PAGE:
Assuming Risk: A Critical Analysis of a Soldier's Duty to Prevent Collateral Casualties

Journal of Military Ethics 13 (1):70-93 (2014)
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Recent discussions in the just war literature suggest that soldiers have a duty to assume certain risks in order to protect the lives of all innocent civilians. I challenge this principle of risk by arguing that it is justified neither as a principle that guides the conduct of combat soldiers, nor as a principle that guides commanders in the US military. I demonstrate that the principle of risk fails on the first account because it requires soldiers both to violate their strict duty of obedience and loyalty and to exceed their special obligations to protect their fellow comrades, the state, the state's constituents and other protected civilians. I then illustrate that the principle of risk fails on the second account since it conflicts with the commander's primary obligation to protect and promote the welfare and lives of his or her soldiers. I conclude by arguing that we cannot reasonably expect soldiers and commanders to adhere to the principle of risk until there is a radical, institutional-level transformation of militaristic goals, values, strategies, policies, warrior codes and expectations of service members in the US Armed Forces.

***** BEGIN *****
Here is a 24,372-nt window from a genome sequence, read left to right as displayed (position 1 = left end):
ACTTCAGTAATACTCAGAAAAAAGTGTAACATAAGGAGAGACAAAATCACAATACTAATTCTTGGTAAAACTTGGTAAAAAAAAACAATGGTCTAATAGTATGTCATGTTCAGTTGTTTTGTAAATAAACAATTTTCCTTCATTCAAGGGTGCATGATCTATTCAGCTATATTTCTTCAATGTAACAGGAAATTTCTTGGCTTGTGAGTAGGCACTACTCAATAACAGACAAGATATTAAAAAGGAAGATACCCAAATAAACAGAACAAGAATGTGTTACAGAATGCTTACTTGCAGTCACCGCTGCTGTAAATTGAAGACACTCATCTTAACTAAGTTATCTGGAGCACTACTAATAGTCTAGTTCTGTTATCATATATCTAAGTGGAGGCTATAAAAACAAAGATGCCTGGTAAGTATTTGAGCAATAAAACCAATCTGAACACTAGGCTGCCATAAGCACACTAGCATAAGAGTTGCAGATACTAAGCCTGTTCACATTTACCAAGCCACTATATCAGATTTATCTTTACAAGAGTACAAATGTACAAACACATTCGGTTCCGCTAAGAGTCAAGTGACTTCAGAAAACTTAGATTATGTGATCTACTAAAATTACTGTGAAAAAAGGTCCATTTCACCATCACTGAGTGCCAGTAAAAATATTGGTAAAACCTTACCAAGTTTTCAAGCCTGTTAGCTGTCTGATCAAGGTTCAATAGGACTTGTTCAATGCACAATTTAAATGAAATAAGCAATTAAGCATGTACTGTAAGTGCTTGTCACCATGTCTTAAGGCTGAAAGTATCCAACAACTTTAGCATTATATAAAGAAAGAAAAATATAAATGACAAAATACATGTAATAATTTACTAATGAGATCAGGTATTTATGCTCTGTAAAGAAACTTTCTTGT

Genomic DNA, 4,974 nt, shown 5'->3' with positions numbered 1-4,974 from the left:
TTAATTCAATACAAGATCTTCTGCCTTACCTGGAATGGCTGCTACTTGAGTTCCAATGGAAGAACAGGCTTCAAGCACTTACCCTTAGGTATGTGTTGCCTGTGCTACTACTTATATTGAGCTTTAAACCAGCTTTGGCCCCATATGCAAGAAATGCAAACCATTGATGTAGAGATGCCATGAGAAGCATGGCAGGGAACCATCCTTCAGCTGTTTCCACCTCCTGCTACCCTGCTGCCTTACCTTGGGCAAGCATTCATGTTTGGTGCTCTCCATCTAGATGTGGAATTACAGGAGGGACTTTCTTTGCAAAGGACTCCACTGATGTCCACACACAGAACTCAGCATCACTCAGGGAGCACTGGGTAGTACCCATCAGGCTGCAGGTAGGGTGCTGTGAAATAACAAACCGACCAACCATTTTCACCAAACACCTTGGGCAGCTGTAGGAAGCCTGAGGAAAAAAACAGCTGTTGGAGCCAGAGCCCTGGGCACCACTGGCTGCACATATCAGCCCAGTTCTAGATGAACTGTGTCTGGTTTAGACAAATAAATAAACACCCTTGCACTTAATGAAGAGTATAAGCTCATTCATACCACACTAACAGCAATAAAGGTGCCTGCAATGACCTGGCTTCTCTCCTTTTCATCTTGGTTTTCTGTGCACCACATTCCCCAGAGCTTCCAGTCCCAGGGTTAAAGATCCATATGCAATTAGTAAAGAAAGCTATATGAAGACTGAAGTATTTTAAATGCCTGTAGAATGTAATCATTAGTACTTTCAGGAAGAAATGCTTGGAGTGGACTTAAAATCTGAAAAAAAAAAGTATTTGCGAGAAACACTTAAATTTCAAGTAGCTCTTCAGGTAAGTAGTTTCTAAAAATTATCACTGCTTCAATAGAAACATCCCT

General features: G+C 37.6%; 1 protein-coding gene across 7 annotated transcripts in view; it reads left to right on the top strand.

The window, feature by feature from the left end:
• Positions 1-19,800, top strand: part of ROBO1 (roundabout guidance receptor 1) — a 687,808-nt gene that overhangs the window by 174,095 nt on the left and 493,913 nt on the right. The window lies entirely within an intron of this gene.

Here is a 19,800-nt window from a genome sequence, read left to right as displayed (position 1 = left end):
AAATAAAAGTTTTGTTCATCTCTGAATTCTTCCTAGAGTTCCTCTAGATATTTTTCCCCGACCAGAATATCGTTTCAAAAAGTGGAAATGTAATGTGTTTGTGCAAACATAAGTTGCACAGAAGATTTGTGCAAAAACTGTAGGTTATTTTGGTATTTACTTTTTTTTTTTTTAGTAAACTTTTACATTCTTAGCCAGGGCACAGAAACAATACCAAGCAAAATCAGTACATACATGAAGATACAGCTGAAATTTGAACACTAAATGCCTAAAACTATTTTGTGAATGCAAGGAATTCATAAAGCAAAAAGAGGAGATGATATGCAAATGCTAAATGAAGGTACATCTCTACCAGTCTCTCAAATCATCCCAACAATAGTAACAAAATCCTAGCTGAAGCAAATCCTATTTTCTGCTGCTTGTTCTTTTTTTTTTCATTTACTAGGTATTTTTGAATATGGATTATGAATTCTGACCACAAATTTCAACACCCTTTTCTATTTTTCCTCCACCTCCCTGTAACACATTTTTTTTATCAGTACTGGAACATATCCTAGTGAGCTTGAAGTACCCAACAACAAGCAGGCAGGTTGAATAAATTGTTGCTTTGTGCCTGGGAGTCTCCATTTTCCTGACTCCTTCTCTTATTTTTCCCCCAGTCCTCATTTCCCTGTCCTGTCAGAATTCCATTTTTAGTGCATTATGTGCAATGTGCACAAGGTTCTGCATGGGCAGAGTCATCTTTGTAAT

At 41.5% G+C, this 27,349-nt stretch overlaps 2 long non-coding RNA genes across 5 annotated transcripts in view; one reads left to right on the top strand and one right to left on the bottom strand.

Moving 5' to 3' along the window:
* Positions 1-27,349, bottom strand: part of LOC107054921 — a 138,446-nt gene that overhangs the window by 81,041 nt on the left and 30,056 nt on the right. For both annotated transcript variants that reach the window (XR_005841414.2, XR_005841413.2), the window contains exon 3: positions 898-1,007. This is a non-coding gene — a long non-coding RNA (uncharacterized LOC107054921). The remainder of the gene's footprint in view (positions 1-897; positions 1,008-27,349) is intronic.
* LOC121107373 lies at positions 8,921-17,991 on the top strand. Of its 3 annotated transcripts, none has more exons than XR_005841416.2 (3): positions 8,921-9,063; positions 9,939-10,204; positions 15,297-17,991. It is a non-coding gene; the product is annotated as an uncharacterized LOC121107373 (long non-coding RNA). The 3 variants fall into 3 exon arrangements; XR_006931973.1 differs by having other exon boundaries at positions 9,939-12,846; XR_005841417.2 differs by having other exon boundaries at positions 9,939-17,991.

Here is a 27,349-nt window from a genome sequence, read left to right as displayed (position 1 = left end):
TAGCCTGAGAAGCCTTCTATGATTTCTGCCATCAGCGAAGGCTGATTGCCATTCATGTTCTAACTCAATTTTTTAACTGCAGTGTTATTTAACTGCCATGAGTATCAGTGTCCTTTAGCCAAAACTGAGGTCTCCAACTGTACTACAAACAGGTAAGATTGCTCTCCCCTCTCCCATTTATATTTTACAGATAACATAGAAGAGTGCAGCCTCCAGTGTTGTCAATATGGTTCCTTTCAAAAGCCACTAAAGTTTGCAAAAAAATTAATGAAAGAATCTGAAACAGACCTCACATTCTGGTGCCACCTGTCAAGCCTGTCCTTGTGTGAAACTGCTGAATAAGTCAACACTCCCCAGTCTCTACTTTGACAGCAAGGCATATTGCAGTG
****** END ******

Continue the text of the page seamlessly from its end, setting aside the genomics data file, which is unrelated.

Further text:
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Cheryl (C.E.) Abbate
University of Nevada, Las Vegas

Citations of this work

Collateral Damage and the Principle of Due Care.Anne Schwenkenbecher - 2014 - Journal of Military Ethics 13 (1):94-105.

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References found in this work

The ethics of care: personal, political, and global.Virginia Held - 2006 - New York: Oxford University Press.
Self-defense.Judith Jarvis Thomson - 1991 - Philosophy and Public Affairs 20 (4):283-310.
Proportionality in the Morality of War.Thomas Hurka - 2004 - Philosophy and Public Affairs 33 (1):34-66.
The justification of national partiality.Thomas Hurka - 1997 - In Jeff McMahan & Robert McKim (eds.), The Morality of Nationalism. New York, USA: Oxford Unversity Press. pp. 139-57.

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